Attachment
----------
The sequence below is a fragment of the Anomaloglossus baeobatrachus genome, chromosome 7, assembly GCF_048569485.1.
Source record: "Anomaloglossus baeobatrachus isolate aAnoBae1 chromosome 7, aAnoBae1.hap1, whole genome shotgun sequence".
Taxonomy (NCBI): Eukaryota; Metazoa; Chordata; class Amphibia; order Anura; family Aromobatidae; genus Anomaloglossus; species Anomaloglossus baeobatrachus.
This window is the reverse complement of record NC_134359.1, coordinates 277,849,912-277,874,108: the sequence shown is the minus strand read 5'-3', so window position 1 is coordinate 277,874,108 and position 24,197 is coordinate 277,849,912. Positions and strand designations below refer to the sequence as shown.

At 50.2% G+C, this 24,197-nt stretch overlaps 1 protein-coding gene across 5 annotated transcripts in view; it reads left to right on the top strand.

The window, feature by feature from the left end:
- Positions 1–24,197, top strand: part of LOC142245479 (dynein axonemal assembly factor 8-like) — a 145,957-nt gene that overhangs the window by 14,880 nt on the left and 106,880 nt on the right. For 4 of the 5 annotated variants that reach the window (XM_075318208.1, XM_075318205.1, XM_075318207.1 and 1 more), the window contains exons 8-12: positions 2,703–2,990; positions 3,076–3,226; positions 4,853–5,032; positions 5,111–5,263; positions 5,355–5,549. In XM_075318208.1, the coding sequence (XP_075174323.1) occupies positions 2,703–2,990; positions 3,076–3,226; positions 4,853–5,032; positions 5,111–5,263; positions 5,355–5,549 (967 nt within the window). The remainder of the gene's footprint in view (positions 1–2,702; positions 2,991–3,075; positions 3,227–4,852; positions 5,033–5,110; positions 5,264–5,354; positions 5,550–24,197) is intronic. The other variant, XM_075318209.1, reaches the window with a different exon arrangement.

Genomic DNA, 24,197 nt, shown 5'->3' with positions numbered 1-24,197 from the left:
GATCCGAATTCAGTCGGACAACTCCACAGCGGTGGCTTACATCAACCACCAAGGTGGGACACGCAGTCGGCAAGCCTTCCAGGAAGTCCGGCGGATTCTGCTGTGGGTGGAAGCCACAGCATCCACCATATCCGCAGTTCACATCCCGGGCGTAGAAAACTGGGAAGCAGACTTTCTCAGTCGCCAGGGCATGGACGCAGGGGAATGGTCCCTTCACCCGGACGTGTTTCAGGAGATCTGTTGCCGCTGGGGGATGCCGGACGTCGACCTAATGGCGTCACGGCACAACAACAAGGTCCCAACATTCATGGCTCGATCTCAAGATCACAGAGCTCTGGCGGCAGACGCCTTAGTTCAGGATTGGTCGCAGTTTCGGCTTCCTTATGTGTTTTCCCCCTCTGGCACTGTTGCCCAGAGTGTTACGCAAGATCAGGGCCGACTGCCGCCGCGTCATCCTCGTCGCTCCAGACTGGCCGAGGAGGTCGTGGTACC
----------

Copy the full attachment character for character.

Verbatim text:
The sequence below is a fragment of the Anomaloglossus baeobatrachus genome, chromosome 7, assembly GCF_048569485.1.
Source record: "Anomaloglossus baeobatrachus isolate aAnoBae1 chromosome 7, aAnoBae1.hap1, whole genome shotgun sequence".
Taxonomy (NCBI): Eukaryota; Metazoa; Chordata; class Amphibia; order Anura; family Aromobatidae; genus Anomaloglossus; species Anomaloglossus baeobatrachus.
This window is the reverse complement of record NC_134359.1, coordinates 277,849,912-277,874,108: the sequence shown is the minus strand read 5'-3', so window position 1 is coordinate 277,874,108 and position 24,197 is coordinate 277,849,912. Positions and strand designations below refer to the sequence as shown.

At 50.2% G+C, this 24,197-nt stretch overlaps 1 protein-coding gene across 5 annotated transcripts in view; it reads left to right on the top strand.

The window, feature by feature from the left end:
- Positions 1–24,197, top strand: part of LOC142245479 (dynein axonemal assembly factor 8-like) — a 145,957-nt gene that overhangs the window by 14,880 nt on the left and 106,880 nt on the right. For 4 of the 5 annotated variants that reach the window (XM_075318208.1, XM_075318205.1, XM_075318207.1 and 1 more), the window contains exons 8-12: positions 2,703–2,990; positions 3,076–3,226; positions 4,853–5,032; positions 5,111–5,263; positions 5,355–5,549. In XM_075318208.1, the coding sequence (XP_075174323.1) occupies positions 2,703–2,990; positions 3,076–3,226; positions 4,853–5,032; positions 5,111–5,263; positions 5,355–5,549 (967 nt within the window). The remainder of the gene's footprint in view (positions 1–2,702; positions 2,991–3,075; positions 3,227–4,852; positions 5,033–5,110; positions 5,264–5,354; positions 5,550–24,197) is intronic. The other variant, XM_075318209.1, reaches the window with a different exon arrangement.

Genomic DNA, 24,197 nt, shown 5'->3' with positions numbered 1-24,197 from the left:
GATCCGAATTCAGTCGGACAACTCCACAGCGGTGGCTTACATCAACCACCAAGGTGGGACACGCAGTCGGCAAGCCTTCCAGGAAGTCCGGCGGATTCTGCTGTGGGTGGAAGCCACAGCATCCACCATATCCGCAGTTCACATCCCGGGCGTAGAAAACTGGGAAGCAGACTTTCTCAGTCGCCAGGGCATGGACGCAGGGGAATGGTCCCTTCACCCGGACGTGTTTCAGGAGATCTGTTGCCGCTGGGGGATGCCGGACGTCGACCTAATGGCGTCACGGCACAACAACAAGGTCCCAACATTCATGGCTCGATCTCAAGATCACAGAGCTCTGGCGGCAGACGCCTTAGTTCAGGATTGGTCGCAGTTTCGGCTTCCTTATGTGTTTTCCCCCTCTGGCACTGTTGCCCAGAGTGTTACGCAAGATCAGGGCCGACTGCCGCCGCGTCATCCTCGTCGCTCCAGACTGGCCGAGGAGGTCGTGGTACC